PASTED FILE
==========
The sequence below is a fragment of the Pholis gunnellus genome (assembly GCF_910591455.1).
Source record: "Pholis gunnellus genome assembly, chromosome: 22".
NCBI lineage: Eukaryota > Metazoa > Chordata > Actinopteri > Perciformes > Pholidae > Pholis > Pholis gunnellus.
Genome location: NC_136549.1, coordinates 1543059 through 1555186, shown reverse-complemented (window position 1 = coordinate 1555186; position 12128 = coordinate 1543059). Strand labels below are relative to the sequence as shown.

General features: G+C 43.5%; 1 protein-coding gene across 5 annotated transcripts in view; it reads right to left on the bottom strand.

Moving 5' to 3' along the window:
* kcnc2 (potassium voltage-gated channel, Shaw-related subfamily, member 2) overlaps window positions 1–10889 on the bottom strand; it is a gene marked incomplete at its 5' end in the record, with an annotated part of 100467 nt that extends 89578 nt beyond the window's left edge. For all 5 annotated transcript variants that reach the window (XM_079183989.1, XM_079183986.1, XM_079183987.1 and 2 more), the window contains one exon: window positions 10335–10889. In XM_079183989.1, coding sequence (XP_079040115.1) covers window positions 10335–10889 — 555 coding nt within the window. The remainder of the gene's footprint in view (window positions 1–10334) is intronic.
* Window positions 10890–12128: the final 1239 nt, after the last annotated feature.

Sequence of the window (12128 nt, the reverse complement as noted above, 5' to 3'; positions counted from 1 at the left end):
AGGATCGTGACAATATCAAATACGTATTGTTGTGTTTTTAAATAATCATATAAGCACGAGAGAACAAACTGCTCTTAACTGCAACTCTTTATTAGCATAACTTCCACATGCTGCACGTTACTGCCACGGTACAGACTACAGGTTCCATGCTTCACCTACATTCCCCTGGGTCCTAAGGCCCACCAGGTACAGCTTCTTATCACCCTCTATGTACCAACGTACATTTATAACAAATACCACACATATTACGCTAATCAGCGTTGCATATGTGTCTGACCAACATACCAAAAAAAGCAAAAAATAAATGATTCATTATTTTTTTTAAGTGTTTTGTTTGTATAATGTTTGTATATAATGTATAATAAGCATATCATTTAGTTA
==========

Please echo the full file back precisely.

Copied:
The sequence below is a fragment of the Pholis gunnellus genome (assembly GCF_910591455.1).
Source record: "Pholis gunnellus genome assembly, chromosome: 22".
NCBI lineage: Eukaryota > Metazoa > Chordata > Actinopteri > Perciformes > Pholidae > Pholis > Pholis gunnellus.
Genome location: NC_136549.1, coordinates 1543059 through 1555186, shown reverse-complemented (window position 1 = coordinate 1555186; position 12128 = coordinate 1543059). Strand labels below are relative to the sequence as shown.

General features: G+C 43.5%; 1 protein-coding gene across 5 annotated transcripts in view; it reads right to left on the bottom strand.

Moving 5' to 3' along the window:
* kcnc2 (potassium voltage-gated channel, Shaw-related subfamily, member 2) overlaps window positions 1–10889 on the bottom strand; it is a gene marked incomplete at its 5' end in the record, with an annotated part of 100467 nt that extends 89578 nt beyond the window's left edge. For all 5 annotated transcript variants that reach the window (XM_079183989.1, XM_079183986.1, XM_079183987.1 and 2 more), the window contains one exon: window positions 10335–10889. In XM_079183989.1, coding sequence (XP_079040115.1) covers window positions 10335–10889 — 555 coding nt within the window. The remainder of the gene's footprint in view (window positions 1–10334) is intronic.
* Window positions 10890–12128: the final 1239 nt, after the last annotated feature.

Sequence of the window (12128 nt, the reverse complement as noted above, 5' to 3'; positions counted from 1 at the left end):
AGGATCGTGACAATATCAAATACGTATTGTTGTGTTTTTAAATAATCATATAAGCACGAGAGAACAAACTGCTCTTAACTGCAACTCTTTATTAGCATAACTTCCACATGCTGCACGTTACTGCCACGGTACAGACTACAGGTTCCATGCTTCACCTACATTCCCCTGGGTCCTAAGGCCCACCAGGTACAGCTTCTTATCACCCTCTATGTACCAACGTACATTTATAACAAATACCACACATATTACGCTAATCAGCGTTGCATATGTGTCTGACCAACATACCAAAAAAAGCAAAAAATAAATGATTCATTATTTTTTTTAAGTGTTTTGTTTGTATAATGTTTGTATATAATGTATAATAAGCATATCATTTAGTTA